Appeal from the 22nd Judicial District Court, Parish of
Washington, State of Louisiana Trial Court No. 108044 The
Honorable Peter J. Garcia, Judge Presiding
E. Broome Baton Rouge, Louisiana Attorney for Appellant,
Jefferson Dye New Orleans, Louisiana Attorney for Appellee,
Nobles Construction, L.L.C.
BEFORE: GUIDRY, PETTIGREW, AND CRAIN, JJ.
Rayford appeals a judgment sustaining exceptions of
peremption and prescription, and dismissing his third party
petition against Nobles Construction, L.L.C. We reverse and
appeal arises from Nobles' construction of three houses
for Rayford, which Rayford intended to use as rental
properties. Nobles completed the construction in 2008.
Rayford alleges that after tenants moved into the houses,
hazardous mold and mildew was discovered, which Rayford
attributes to defects in construction. According to Rayford,
it became obvious that the houses could not be used for their
intended purposes. Thereafter, Rayford defaulted on the
promissory notes that financed the construction and Whitney
Bank filed the underlying suit.
2016, Rayford asserted a third party demand against Nobles.
Rayford alleged he hired Nobles as required for financing
approval, and Nobles failed to obtain required building
permits and inspections during construction. Rayford claimed
Nobles' actions and failures were fraudulent. Rayford
further alleged Nobles failed to comply with building
standards, complete the job, and rectify problems, which
resulted in a breach of contract. Finally, Rayford alleged
Nobles performed defective work or used defective materials,
resulting in mold and mildew in the houses.
response, Nobles filed peremptory exceptions of peremption
and prescription. Nobles argued Rayford's claims should
be dismissed pursuant to Louisiana Revised Statute 9:2772,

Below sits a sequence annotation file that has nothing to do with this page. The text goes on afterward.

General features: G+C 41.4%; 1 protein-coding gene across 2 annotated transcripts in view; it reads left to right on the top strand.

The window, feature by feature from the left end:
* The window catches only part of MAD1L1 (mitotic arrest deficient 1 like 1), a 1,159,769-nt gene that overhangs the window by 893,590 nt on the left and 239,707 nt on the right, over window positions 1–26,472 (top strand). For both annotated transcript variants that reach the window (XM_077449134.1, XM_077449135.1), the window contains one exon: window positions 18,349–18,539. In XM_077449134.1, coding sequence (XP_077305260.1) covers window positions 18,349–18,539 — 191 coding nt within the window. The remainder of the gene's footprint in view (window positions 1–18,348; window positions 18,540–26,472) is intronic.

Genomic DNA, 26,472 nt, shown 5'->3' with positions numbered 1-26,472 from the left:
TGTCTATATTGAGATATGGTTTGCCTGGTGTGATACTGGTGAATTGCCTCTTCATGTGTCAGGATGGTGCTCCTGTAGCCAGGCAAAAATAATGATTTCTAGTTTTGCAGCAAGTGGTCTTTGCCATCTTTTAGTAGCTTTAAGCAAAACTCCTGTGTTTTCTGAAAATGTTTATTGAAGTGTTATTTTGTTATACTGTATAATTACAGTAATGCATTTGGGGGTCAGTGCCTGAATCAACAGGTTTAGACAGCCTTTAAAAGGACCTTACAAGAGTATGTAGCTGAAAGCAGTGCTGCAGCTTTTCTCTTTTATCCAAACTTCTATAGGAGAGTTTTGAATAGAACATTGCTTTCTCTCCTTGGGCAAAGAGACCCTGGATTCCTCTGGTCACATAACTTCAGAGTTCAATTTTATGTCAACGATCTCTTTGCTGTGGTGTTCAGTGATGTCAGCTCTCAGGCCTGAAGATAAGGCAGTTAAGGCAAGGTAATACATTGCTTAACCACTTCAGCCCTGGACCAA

which provides the peremptive periods applicable to actions
against contractors related to construction of improvements
on immovable property. Nobles argued the unsubstantiated
fraud allegations should be disregarded and therefore the
fraud exception to Section 9:2772 is inapplicable.
Alternatively, Nobles argued Rayford's claims are
prescribed. The trial court sustained the exception and
dismissed the third party demand. Rayford
prescription is a mode of barring actions as a result of
inaction for a period of time. La. Civ. Code art. 3447.
Peremption is a period of time fixed by law for the existence
of a right. Unless timely exercised, the right is
extinguished upon expiration of the peremptive period. La.
Civ. Code art. 3458. Peremption has been likened to
prescription in that peremption is prescription that is not
subject to renunciation, interruption, or suspension.
See La. Civ. Code art. 3461; Quatrevingt v.
State through Landry, 17-0884 (La.App. 1 Cir. 2/8/18),
__ So.3d __, __(2018WL793496, p.3).
and prescription are properly raised by the peremptory
exception, and the rules governing the burden of proof as to
prescription also apply to peremption. See La. Code
Civ. Pro. art. 927; Quatrevingt, __So. 3d at__.
Ordinarily, the exceptor bears the burden of proof at the
trial of the peremptory exception. However, if the plaintiffs
claim is perempted or prescribed on its face, the burden
shifts to the plaintiff to show the action is not perempted
or prescribed. Prevo v. State ex rel Dept. of Public
Safety and Corrections Div. of Probation and Parole,
15-0823 (La. 11/20/15), 187 So.3d 395, 398.
may be introduced to support or controvert the exceptions of
peremption and prescription. See La. Code Civ. Pro.
art. 931. Here, although the parties attached documents as
exhibits to their pleadings and memoranda, no evidence was
introduced at the hearing on the exception. Unless properly
offered and introduced into evidence, documents attached to
memoranda do not constitute evidence and cannot be considered
as such on appeal. Atain Specialty Ins. Co. v. Premier
Performance Marine, LLC, 15-1128 (La.App. 1 Cir.
4/8/16), 193 So.3d 187, 190. In the absence of evidence,
exceptions of peremption and prescription must be decided on
the facts alleged in the petition with all allegations
accepted as true. See Lomontv. Bennett, 14-2483 (La.
6/30/15), 172 So.3d 620, 627. Further, where no evidence is
introduced to support ...